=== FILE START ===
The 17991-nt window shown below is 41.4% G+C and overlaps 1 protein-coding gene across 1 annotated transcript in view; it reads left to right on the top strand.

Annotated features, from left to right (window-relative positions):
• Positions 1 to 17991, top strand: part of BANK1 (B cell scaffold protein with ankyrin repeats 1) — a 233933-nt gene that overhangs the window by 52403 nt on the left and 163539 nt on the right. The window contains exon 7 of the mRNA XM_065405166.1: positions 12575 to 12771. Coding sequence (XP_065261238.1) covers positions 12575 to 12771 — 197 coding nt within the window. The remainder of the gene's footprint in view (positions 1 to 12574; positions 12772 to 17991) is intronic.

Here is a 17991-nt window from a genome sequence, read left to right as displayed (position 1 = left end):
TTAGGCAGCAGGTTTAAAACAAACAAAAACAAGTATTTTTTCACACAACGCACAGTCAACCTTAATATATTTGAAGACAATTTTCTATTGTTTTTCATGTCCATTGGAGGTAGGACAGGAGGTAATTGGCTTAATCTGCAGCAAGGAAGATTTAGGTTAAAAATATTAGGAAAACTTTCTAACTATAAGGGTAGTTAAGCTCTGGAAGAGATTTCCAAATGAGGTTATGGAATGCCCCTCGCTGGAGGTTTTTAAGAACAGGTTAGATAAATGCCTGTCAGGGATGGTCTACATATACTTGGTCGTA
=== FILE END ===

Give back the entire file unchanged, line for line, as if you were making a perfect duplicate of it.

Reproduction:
The 17991-nt window shown below is 41.4% G+C and overlaps 1 protein-coding gene across 1 annotated transcript in view; it reads left to right on the top strand.

Annotated features, from left to right (window-relative positions):
• Positions 1 to 17991, top strand: part of BANK1 (B cell scaffold protein with ankyrin repeats 1) — a 233933-nt gene that overhangs the window by 52403 nt on the left and 163539 nt on the right. The window contains exon 7 of the mRNA XM_065405166.1: positions 12575 to 12771. Coding sequence (XP_065261238.1) covers positions 12575 to 12771 — 197 coding nt within the window. The remainder of the gene's footprint in view (positions 1 to 12574; positions 12772 to 17991) is intronic.

Here is a 17991-nt window from a genome sequence, read left to right as displayed (position 1 = left end):
TTAGGCAGCAGGTTTAAAACAAACAAAAACAAGTATTTTTTCACACAACGCACAGTCAACCTTAATATATTTGAAGACAATTTTCTATTGTTTTTCATGTCCATTGGAGGTAGGACAGGAGGTAATTGGCTTAATCTGCAGCAAGGAAGATTTAGGTTAAAAATATTAGGAAAACTTTCTAACTATAAGGGTAGTTAAGCTCTGGAAGAGATTTCCAAATGAGGTTATGGAATGCCCCTCGCTGGAGGTTTTTAAGAACAGGTTAGATAAATGCCTGTCAGGGATGGTCTACATATACTTGGTCGTA